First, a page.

New Telegraph

Federal Reserve hikes interest rate by 0.75% to tame inflation

In its bid to rein in high inflation, the Federal Reserve, for the third consecutive time, yesterday raised its key short-term rate for the third time by three-quarters of a percentage point to a range of three per cebt to 3.25 per cent, a higher-thannormal level designed to ease inflation by slowing the economy.

It also significantly bumped up its forecast for what that rate will be at the end of both this year and 2023. Fed officials now predict the key rate will end 2022 at a range of 4.25 per cent to 4.5 per cent, a full percentage point above the 3.25 per cent to 3.5 per cent they projected in June, and close out next year at 4.5 per cent to 4.75 per cent, according to their median estimate. That suggests the central bank could approve another three-quarter point hike at its November meeting and then a half-point rate rise in December.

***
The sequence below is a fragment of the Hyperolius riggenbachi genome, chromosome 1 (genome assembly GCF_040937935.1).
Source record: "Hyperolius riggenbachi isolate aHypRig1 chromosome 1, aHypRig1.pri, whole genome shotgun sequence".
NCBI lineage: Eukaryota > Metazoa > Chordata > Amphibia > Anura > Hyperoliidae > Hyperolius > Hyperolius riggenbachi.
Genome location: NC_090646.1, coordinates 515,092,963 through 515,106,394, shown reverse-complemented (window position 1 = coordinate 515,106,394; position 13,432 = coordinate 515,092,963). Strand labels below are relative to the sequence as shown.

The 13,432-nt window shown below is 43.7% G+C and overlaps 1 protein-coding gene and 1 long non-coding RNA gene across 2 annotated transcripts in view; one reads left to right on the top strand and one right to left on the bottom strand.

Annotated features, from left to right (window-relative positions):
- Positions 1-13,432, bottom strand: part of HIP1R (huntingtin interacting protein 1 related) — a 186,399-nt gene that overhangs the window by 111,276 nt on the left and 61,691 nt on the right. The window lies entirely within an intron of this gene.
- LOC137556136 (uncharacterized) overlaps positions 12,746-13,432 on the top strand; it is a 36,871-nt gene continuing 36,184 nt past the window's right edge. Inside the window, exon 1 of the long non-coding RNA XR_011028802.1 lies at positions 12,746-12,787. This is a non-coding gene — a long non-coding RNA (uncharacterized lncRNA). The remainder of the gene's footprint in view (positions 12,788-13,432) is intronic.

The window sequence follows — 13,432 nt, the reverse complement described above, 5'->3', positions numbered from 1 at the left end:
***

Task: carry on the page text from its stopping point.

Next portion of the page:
But within the next year or two, as higher rates restrict economic activity, Fed policymakers expect growth to weaken substantially. The central bank expects to cut the fed funds rate by about three-quarters of a point in 2024, presumably in response to a slowing economy or possibly a recession. Federal Reserve Chairman Jerome Powell said on Aug. 26, 2022, that the Fed is committed to bringing inflation down to its two per cent goal, which means interest rates will continue to rise. The economy is already pulling back. In a statement after a two-day meeting, the Fed said, “Recent indicators point to modest growth in spending and production” but “job gains have been robust….and the unemployment rate has remained low.” It added that it, “anticipates that ongoing increases” in the fed funds rate “will be appropriate.”

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